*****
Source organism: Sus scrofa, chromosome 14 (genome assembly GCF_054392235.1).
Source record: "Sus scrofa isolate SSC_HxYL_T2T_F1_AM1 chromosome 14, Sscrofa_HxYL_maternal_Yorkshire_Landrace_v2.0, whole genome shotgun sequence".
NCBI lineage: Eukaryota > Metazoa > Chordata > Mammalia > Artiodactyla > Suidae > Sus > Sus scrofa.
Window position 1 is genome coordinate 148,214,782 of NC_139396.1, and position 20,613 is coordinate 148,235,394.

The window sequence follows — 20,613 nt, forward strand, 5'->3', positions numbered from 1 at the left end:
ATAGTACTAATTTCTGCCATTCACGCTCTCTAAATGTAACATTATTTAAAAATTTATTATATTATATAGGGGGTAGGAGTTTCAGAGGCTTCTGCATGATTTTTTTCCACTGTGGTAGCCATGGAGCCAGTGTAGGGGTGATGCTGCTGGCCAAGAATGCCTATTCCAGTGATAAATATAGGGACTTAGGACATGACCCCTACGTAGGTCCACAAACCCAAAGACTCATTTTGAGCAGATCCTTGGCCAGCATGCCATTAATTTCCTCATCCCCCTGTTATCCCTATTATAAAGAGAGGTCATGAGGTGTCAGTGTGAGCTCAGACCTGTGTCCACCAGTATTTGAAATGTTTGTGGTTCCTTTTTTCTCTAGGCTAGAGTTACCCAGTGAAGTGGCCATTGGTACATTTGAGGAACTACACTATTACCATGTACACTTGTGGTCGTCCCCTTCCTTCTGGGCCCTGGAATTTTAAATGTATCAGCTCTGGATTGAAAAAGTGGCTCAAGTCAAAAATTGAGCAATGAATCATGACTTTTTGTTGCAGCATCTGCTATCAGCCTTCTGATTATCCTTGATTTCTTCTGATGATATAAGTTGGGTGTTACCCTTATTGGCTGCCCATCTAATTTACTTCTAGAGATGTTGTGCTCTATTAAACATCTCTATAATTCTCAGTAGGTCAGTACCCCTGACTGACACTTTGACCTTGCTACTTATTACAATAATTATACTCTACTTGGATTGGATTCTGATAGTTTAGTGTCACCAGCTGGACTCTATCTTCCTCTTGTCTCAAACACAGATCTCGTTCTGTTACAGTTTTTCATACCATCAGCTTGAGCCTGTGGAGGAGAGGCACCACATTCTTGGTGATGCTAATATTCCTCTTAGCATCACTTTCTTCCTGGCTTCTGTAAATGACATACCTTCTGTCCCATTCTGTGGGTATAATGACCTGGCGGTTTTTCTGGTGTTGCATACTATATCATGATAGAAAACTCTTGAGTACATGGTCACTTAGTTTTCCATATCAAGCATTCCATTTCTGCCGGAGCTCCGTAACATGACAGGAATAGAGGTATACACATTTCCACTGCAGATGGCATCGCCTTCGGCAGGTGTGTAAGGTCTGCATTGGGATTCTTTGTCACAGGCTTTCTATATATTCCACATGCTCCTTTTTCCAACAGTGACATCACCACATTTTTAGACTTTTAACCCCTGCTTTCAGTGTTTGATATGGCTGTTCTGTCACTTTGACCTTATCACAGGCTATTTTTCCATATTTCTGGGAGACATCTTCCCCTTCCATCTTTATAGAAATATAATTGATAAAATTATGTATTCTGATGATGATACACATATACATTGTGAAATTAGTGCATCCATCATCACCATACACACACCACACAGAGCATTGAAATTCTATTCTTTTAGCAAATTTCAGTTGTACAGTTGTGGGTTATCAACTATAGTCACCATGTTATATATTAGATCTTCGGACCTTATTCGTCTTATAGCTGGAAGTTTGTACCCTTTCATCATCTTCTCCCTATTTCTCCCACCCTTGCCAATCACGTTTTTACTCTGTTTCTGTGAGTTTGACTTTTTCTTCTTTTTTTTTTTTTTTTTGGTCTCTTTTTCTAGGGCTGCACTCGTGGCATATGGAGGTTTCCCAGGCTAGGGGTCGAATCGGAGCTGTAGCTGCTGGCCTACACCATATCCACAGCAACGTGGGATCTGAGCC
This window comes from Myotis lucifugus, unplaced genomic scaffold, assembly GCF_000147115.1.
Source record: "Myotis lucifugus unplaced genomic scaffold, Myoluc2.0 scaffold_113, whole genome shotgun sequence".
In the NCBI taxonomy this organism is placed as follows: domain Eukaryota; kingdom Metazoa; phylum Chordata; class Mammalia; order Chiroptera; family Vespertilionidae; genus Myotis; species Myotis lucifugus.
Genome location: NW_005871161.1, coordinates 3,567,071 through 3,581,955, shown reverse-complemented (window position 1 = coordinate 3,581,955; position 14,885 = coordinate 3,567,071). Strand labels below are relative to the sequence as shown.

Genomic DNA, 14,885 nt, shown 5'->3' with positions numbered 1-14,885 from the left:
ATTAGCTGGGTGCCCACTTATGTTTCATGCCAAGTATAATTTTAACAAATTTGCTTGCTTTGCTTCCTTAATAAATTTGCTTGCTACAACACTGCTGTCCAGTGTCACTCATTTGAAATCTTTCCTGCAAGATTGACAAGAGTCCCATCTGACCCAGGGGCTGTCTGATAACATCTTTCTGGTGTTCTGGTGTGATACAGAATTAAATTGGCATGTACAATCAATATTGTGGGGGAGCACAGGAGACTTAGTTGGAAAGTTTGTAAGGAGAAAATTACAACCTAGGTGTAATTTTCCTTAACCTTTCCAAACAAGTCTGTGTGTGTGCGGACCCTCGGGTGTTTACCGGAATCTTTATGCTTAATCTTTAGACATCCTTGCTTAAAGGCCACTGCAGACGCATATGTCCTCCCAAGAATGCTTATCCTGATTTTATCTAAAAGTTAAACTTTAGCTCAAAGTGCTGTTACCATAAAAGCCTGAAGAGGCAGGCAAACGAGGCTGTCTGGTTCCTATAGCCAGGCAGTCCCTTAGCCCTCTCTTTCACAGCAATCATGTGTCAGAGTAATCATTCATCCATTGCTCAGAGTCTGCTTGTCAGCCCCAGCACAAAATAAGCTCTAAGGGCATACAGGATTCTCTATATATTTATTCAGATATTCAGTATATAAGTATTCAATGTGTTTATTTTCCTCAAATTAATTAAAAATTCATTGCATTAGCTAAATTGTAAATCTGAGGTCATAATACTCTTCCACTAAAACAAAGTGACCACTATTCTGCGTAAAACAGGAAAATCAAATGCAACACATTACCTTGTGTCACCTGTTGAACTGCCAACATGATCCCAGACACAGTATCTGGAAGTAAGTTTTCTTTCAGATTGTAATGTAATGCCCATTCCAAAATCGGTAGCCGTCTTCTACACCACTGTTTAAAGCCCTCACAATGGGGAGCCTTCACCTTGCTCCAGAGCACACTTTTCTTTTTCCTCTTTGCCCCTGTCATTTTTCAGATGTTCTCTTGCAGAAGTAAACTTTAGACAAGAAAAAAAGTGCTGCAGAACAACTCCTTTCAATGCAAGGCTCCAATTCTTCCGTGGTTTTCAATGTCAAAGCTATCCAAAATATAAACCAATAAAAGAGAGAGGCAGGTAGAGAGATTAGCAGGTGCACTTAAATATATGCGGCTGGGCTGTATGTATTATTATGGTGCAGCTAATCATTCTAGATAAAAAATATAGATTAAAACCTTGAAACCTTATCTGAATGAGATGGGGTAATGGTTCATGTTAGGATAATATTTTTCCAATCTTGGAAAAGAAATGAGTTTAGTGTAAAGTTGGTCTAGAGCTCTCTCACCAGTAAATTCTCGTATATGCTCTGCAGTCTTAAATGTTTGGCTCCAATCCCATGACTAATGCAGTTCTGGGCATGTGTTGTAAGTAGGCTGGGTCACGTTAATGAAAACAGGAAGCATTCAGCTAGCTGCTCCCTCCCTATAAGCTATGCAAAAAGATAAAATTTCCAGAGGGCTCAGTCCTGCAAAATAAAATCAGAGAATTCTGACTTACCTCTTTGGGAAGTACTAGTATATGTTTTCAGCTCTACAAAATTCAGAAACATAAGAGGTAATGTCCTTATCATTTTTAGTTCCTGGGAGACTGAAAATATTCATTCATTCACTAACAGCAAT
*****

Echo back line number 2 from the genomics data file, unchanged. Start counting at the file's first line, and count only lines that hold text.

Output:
Source record: "Sus scrofa isolate SSC_HxYL_T2T_F1_AM1 chromosome 14, Sscrofa_HxYL_maternal_Yorkshire_Landrace_v2.0, whole genome shotgun sequence".